Gerber said McKinley offers services that many students rely on, such as the after-school program run by the Boys and Girls Club. She wondered about the additional cost of having to provide these services in other schools.

Board member Carol Guernsey asked about the cost of redistribution across school system services currently offered only at McKinley.

Board member Jeff Peterson said he felt the district needed to start looking for shortcomings in things like teaching, academic support and school climate much earlier than the plan calls for. He said that if the region waits until February for a climate review, the region will not be able to implement the recommendations until the next budget cycle.

Tracy also suggested a timeline for the district to consider establishing a magnet school within the district, using either the IB or a bilingual program. He said the idea had been encouraged by the state board of education.

Tracy said that while magnet school wouldn’t do much to address racial imbalance, it would have other positive effects.

“I think it gives us an opportunity to create new programs, to make them attractive to families, and to get families to think about getting their children to go to a school they can’t attend in their area,” Tracy said.

Tracy has proposed a two-year planning process for the magnets, with the school opening for enrollment in December 2024, and if this has generated enough interest, first class enrollment in August 2025.

But several board members expressed doubts about the district’s ability to implement a magnet school within the district. Members also wondered if the district could handle the creation of the Magnet program and the repartition of the provinces at the same time. Others questioned the timing.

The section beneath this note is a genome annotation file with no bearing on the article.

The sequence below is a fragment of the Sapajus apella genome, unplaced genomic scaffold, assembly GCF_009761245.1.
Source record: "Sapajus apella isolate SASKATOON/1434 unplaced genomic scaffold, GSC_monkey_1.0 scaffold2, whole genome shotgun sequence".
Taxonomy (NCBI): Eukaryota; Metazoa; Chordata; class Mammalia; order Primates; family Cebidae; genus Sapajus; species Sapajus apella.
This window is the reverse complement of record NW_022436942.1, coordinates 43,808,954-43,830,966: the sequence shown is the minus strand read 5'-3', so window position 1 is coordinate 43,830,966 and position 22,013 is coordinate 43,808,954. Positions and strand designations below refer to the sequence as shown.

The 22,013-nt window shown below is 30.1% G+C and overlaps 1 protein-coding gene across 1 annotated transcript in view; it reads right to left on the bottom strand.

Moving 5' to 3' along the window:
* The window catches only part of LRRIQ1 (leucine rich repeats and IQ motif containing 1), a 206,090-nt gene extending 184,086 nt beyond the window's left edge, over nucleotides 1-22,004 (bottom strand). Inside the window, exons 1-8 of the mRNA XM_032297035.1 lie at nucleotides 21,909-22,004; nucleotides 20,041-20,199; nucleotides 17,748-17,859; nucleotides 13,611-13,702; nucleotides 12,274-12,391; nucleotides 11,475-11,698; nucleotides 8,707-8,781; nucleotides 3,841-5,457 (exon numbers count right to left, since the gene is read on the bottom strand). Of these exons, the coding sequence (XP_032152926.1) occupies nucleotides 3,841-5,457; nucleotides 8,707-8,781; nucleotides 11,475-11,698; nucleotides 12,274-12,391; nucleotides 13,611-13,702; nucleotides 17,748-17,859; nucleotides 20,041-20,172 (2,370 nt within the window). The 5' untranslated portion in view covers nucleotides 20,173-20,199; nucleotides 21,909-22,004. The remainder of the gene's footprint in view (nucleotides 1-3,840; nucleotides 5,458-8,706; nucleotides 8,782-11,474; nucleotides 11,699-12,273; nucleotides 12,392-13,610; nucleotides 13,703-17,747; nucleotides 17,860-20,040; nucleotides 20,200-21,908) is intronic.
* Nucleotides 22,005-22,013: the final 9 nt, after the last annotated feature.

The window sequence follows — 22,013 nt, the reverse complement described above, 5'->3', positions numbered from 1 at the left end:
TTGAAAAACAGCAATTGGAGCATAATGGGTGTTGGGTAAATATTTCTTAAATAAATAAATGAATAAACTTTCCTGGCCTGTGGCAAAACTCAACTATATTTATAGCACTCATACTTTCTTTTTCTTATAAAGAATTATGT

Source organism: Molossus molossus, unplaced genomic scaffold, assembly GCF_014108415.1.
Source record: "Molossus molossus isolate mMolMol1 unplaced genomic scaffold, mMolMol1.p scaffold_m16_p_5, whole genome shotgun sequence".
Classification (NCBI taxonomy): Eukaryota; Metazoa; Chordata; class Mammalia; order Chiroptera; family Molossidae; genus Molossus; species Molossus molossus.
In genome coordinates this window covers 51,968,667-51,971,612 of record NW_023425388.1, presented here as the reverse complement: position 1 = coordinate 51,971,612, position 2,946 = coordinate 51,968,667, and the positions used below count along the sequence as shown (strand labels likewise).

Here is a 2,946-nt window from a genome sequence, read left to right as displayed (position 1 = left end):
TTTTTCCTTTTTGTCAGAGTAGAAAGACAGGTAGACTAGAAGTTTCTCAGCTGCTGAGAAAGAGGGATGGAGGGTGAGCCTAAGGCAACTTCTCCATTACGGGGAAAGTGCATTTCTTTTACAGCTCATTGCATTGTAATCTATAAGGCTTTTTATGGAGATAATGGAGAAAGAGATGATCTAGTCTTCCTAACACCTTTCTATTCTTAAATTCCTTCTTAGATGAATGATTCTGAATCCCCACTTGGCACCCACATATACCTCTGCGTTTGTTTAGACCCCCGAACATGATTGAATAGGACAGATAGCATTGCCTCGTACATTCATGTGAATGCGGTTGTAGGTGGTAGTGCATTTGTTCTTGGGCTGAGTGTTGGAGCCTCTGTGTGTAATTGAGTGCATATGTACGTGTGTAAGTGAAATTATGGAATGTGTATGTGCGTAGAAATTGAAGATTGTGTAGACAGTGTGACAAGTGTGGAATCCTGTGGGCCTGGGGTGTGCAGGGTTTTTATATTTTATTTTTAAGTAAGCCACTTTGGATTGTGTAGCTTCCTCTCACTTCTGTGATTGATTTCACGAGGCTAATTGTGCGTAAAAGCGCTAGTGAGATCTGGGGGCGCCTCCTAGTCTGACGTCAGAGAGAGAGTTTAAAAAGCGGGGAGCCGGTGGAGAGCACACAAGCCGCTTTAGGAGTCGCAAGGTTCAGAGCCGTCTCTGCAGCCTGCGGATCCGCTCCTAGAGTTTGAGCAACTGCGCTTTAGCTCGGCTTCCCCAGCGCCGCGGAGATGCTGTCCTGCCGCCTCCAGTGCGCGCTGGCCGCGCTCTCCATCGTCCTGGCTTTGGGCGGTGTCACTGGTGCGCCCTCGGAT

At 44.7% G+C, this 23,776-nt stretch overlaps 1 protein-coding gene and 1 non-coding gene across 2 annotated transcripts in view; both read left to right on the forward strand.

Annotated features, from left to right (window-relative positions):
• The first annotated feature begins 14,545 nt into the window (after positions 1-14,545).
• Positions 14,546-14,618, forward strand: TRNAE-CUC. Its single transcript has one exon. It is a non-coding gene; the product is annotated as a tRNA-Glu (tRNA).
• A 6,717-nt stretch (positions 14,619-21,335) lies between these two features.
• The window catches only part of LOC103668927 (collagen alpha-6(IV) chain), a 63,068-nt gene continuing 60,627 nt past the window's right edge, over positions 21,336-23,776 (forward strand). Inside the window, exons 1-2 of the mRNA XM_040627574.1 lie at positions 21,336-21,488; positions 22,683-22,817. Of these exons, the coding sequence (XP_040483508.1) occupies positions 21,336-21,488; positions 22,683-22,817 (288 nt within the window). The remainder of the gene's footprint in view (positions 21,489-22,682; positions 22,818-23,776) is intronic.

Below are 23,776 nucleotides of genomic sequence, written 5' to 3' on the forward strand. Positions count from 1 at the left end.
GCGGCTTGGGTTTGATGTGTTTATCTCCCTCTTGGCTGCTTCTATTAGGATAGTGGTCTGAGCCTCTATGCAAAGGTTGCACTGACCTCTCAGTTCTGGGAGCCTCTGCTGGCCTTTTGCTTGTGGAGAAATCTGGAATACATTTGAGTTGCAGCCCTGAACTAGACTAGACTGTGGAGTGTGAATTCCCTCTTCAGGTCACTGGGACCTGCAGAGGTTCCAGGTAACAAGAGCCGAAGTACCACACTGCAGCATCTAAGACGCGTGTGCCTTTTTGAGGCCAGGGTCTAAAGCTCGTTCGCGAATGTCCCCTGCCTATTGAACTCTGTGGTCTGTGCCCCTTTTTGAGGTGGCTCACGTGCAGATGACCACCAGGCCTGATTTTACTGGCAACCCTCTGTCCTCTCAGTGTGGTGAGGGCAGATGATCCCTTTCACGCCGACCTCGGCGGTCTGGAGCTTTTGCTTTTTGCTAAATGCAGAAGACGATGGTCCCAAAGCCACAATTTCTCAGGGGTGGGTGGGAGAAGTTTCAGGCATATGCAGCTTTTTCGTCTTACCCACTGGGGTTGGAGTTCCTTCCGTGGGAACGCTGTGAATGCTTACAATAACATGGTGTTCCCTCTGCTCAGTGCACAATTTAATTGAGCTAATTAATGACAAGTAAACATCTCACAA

“We’ll move the kids in August 2024…and then we say, OK, do you want to move again at 25-26? We’re deliberately building in a double transition. What we know educationally isn’t good for kids,” Jacobsen said.

Board Chair Christine Vitale said the magnet school within the district may prevent the district from sliding back into racial imbalance if housing patterns change after redistricting occurs.

Aisha added that magnets within the district can also provide other benefits to students, for example, if one or two schools offer bilingual education.

“There are areas that we lack in the area outside of the racial imbalance, which includes serving our non-English speaking students,” he said.

‘We need to go deeper’

The plan also includes training workshops on equity for district administrators and staff, which will take place during winter and spring 2023. This proposal was triggered by discussion with the state board of education, Tracy said, which emphasized the need to ensure that all schools in the district were catering to students’ needs.

“In the District Improvement Plan, she addresses the idea that we have subgroups in Fairfield Public Schools that have not received the same teaching competencies and opportunities as our white and Asian students. And so we need to go deeper into our programs, in our understanding, in our own concepts so that we can provide opportunities Degna Mart, director of diversity, equality and inclusion in the region, told the board.

The board members confirmed that they will engage members of the public through information sessions, both in-person and virtual, scheduled for this fall.

Aisha, chair of the Utilities Committee, emphasized that from a utility perspective, changes must be made regardless of the racial imbalance numbers.

“…I am thinking of putting the children in place in a way that they can get the best educational value. Resolving the racial imbalance in this process is great if we can do that, and I think that is our goal here.”

The council is expected to vote on the proposed plan on August 30.